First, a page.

4. Understand behavioral metrics

Website and mobile analytics can give you a lot of insight into how users interact with a product. For website audits, you can use tools like Google Analytics to evaluate who’s visiting the site and how they interact with it. Kissmetrics, Hotjar, and CrazyEgg are other helpful tools that can generate heatmaps and offer other product insights. App analytics can be collected through tools such as Firebase and Mixpanel. 

Studying this data will provide you with quantitative information about user flows, conversion, abandonment, and more. This can help you understand how well the product is meeting its users’ needs. Be sure to look at data over an extensive period of time so that you can spot any trends. 

5. Understand attitudinal metrics

There’s no substitute for talking to people who are the real users of the product. Start by talking to business stakeholders. 

Business meeting of relevant team members

Stakeholder interviews

Stakeholder interviews can help you understand the business goals. They also help shed light on the history of the product, any key decisions that have shaped its evolution, and the rationale behind making these. By speaking with stakeholders, you will be able to gauge what’s working well in the product and get to know of any existing issues and pain points. 

Dig into the responses you get to uncover the deeper motivations behind each decision. Interview a range of stakeholders in different roles — not just business owners and decision-makers but also those using the product day to day, such as product managers, developers, marketers, and customer service staff. 

Competitor research

Also, study your direct and indirect competitors. This can help you understand industry standards and existing user expectations within your niche. It will also help you identify any features in particular that you must include or not include in your product. 

You might discover that your competitors don’t offer a particular feature. Planning and delivering this feature effectively and targeting users in the right way could help to differentiate your brand. 

For instance, many social networks and blogging platforms existed before Twitter came along. But Twitter managed to differentiate itself on the basis of its microblogging feature. Being able to identify such gaps that might appeal to your target audience and create a whole new paradigm can be the path to unprecedented growth. 

Review the offerings of several competitors, examining their strengths and weaknesses. See what the user journey looks like, what tasks users can perform, and any noteworthy features. Also study the design, their approach to solving various UX problems, the usability of their products, and customer support options. Take screenshots and make notes on your observations — these can ultimately be compiled into a list of recommendations.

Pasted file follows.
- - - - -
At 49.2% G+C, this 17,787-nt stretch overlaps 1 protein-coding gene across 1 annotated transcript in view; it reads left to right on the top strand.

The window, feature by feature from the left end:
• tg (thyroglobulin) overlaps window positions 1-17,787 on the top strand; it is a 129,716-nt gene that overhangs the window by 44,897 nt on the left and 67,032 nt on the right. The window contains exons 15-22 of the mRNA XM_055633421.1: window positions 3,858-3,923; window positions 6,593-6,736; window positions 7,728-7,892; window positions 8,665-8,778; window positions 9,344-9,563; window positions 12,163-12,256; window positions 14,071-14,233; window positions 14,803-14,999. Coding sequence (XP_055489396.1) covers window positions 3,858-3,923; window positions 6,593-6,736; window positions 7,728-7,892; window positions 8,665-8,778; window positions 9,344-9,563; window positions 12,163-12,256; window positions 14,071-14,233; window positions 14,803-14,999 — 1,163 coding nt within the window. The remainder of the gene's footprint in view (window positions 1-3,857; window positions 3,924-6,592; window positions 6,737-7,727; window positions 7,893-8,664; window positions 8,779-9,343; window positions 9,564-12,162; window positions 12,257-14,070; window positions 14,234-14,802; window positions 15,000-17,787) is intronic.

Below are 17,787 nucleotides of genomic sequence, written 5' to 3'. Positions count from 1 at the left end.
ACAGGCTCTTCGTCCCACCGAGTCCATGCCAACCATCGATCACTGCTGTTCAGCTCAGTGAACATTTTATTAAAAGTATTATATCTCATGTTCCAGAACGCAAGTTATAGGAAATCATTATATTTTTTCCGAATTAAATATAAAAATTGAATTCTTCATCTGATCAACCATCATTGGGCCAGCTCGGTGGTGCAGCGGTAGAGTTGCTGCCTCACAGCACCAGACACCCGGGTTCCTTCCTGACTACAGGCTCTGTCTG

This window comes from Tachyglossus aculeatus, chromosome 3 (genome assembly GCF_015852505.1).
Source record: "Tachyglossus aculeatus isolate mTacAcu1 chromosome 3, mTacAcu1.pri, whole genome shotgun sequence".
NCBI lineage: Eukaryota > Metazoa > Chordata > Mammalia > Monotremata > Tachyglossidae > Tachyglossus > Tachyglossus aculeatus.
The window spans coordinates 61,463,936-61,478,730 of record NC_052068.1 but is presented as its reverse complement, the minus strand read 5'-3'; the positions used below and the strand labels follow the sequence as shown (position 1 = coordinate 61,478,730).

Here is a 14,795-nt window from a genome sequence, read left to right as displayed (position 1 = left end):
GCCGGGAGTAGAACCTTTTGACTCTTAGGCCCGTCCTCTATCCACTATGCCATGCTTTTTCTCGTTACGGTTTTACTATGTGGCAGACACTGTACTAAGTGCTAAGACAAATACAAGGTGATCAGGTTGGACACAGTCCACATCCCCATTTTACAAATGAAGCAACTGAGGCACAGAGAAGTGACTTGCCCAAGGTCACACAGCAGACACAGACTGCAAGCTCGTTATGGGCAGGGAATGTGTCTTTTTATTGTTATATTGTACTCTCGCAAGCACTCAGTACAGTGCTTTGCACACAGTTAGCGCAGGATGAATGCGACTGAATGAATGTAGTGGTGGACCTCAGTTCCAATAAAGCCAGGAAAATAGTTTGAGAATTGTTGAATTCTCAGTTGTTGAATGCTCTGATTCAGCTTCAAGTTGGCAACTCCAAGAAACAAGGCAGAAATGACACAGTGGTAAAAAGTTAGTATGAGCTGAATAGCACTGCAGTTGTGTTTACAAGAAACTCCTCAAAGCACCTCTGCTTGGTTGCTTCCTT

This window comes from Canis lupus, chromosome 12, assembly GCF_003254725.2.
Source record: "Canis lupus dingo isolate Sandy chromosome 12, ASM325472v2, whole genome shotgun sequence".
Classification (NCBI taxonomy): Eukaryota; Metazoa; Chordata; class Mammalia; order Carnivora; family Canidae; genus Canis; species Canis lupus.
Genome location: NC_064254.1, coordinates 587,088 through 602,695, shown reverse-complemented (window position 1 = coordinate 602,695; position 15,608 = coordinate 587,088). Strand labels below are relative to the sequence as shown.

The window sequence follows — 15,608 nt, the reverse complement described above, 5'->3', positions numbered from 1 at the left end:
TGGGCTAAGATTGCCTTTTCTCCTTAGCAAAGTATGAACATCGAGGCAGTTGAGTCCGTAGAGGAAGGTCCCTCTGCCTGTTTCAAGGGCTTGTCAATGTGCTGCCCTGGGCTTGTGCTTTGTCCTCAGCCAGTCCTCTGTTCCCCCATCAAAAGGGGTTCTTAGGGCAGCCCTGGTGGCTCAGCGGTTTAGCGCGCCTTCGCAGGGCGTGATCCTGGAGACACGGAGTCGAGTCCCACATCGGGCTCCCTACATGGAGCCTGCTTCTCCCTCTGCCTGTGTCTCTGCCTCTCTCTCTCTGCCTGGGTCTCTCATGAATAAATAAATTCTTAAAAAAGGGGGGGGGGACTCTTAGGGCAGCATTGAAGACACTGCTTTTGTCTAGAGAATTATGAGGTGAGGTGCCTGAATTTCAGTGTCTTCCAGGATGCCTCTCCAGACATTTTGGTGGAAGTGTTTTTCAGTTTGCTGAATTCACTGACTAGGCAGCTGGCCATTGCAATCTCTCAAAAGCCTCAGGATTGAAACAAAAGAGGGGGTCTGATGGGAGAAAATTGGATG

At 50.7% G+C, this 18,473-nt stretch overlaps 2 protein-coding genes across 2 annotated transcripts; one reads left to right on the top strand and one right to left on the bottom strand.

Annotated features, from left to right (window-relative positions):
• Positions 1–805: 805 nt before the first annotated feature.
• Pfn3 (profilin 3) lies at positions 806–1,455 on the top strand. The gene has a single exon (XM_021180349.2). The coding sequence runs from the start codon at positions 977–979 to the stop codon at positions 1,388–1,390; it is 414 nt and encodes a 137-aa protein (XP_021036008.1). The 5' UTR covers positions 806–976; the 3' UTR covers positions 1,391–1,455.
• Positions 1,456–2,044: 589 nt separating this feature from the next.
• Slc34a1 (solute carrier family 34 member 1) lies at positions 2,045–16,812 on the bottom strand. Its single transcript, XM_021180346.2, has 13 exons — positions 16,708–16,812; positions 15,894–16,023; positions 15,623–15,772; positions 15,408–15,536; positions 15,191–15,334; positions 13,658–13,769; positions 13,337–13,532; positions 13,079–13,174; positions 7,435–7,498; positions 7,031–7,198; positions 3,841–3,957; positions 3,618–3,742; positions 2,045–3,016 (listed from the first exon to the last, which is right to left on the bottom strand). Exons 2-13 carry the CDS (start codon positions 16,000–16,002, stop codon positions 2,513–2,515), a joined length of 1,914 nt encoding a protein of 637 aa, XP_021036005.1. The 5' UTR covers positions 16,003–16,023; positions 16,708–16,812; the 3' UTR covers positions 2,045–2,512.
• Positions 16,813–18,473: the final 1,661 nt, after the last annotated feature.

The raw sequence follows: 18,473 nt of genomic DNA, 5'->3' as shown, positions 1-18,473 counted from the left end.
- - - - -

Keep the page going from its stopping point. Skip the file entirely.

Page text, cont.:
User interviews and surveys

Study any feedback collected from users via surveys. Also request interviews with users about their experience of using the product. These can be among the best ways to get qualitative feedback on the product experience. 

Create user personas and map out customer journeys. This will help you break down and understand user goals for different parts of the product, which in turn can help you identify and isolate where problems occur. 

Behavioral Vs. Attitudinal Metrics

6. Create an audit report with recommendations

Now, it’s time to put everything together to generate a UX audit report and recommendations.

Compile and organize the findings and insights gained from going through the steps above. This report should shed light on how the product is used and what the core issues are. Share findings across certain parameters, such as product relevance, value delivered, and usability. 

Also suggest next steps. Mention how these insights can be put into practice to improve the product. For instance, if users are struggling to find a certain piece of information, mention where this information should be provided. Apart from written recommendations, you can also communicate these recommendations via other tools such as user flows, site maps, or wireframes. 

UX audits are a critical part of the product life cycle 

Audits offer an inexpensive way to solve problems with digital products. The benefits of a UX audit are immense — and so are the potential costs of not doing a UX audit as you lose users and spend more resources on multiple redesigns further down the line. 

Successful audits help UX designers and product owners understand where they stand in terms of the market and in the eyes of their users. Thoughtfully conducted UX audits can deliver extremely valuable insights relating to the visual design, messaging, and accessibility of a product. By leveraging these, businesses can create a seamless user journey, meet business goals, and boost ROI from their digital assets.